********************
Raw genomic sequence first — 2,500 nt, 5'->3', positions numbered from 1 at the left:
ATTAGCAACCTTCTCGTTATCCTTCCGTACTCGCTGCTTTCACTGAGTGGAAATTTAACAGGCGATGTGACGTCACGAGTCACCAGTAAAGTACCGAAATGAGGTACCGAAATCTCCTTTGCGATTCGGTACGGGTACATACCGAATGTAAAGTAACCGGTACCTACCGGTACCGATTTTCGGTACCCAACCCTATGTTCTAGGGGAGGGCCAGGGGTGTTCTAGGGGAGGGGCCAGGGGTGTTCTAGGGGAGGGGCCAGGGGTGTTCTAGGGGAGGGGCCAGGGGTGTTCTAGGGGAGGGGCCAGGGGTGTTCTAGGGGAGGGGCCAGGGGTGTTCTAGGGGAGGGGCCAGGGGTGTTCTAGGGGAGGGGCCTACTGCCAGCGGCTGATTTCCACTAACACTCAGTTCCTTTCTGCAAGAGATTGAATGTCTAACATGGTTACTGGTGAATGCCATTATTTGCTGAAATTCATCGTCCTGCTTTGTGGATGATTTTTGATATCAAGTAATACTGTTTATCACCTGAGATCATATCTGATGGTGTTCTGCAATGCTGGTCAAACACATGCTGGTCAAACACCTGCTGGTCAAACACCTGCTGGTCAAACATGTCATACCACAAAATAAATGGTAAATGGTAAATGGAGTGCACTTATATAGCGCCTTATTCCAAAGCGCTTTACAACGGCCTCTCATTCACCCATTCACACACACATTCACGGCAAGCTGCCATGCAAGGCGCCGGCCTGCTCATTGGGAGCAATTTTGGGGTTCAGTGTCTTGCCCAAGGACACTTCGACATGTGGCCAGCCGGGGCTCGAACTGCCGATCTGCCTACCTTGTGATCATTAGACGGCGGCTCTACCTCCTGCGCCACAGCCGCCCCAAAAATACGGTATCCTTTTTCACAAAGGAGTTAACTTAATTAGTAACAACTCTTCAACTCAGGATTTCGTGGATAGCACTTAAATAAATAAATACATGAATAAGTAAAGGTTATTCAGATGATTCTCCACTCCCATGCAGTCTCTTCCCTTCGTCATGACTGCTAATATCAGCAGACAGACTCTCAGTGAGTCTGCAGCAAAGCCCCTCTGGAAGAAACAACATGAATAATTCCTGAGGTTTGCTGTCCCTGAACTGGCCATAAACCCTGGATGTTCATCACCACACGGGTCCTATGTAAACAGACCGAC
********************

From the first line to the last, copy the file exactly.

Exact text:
Raw genomic sequence first — 2,500 nt, 5'->3', positions numbered from 1 at the left:
ATTAGCAACCTTCTCGTTATCCTTCCGTACTCGCTGCTTTCACTGAGTGGAAATTTAACAGGCGATGTGACGTCACGAGTCACCAGTAAAGTACCGAAATGAGGTACCGAAATCTCCTTTGCGATTCGGTACGGGTACATACCGAATGTAAAGTAACCGGTACCTACCGGTACCGATTTTCGGTACCCAACCCTATGTTCTAGGGGAGGGCCAGGGGTGTTCTAGGGGAGGGGCCAGGGGTGTTCTAGGGGAGGGGCCAGGGGTGTTCTAGGGGAGGGGCCAGGGGTGTTCTAGGGGAGGGGCCAGGGGTGTTCTAGGGGAGGGGCCAGGGGTGTTCTAGGGGAGGGGCCAGGGGTGTTCTAGGGGAGGGGCCTACTGCCAGCGGCTGATTTCCACTAACACTCAGTTCCTTTCTGCAAGAGATTGAATGTCTAACATGGTTACTGGTGAATGCCATTATTTGCTGAAATTCATCGTCCTGCTTTGTGGATGATTTTTGATATCAAGTAATACTGTTTATCACCTGAGATCATATCTGATGGTGTTCTGCAATGCTGGTCAAACACATGCTGGTCAAACACCTGCTGGTCAAACACCTGCTGGTCAAACATGTCATACCACAAAATAAATGGTAAATGGTAAATGGAGTGCACTTATATAGCGCCTTATTCCAAAGCGCTTTACAACGGCCTCTCATTCACCCATTCACACACACATTCACGGCAAGCTGCCATGCAAGGCGCCGGCCTGCTCATTGGGAGCAATTTTGGGGTTCAGTGTCTTGCCCAAGGACACTTCGACATGTGGCCAGCCGGGGCTCGAACTGCCGATCTGCCTACCTTGTGATCATTAGACGGCGGCTCTACCTCCTGCGCCACAGCCGCCCCAAAAATACGGTATCCTTTTTCACAAAGGAGTTAACTTAATTAGTAACAACTCTTCAACTCAGGATTTCGTGGATAGCACTTAAATAAATAAATACATGAATAAGTAAAGGTTATTCAGATGATTCTCCACTCCCATGCAGTCTCTTCCCTTCGTCATGACTGCTAATATCAGCAGACAGACTCTCAGTGAGTCTGCAGCAAAGCCCCTCTGGAAGAAACAACATGAATAATTCCTGAGGTTTGCTGTCCCTGAACTGGCCATAAACCCTGGATGTTCATCACCACACGGGTCCTATGTAAACAGACCGAC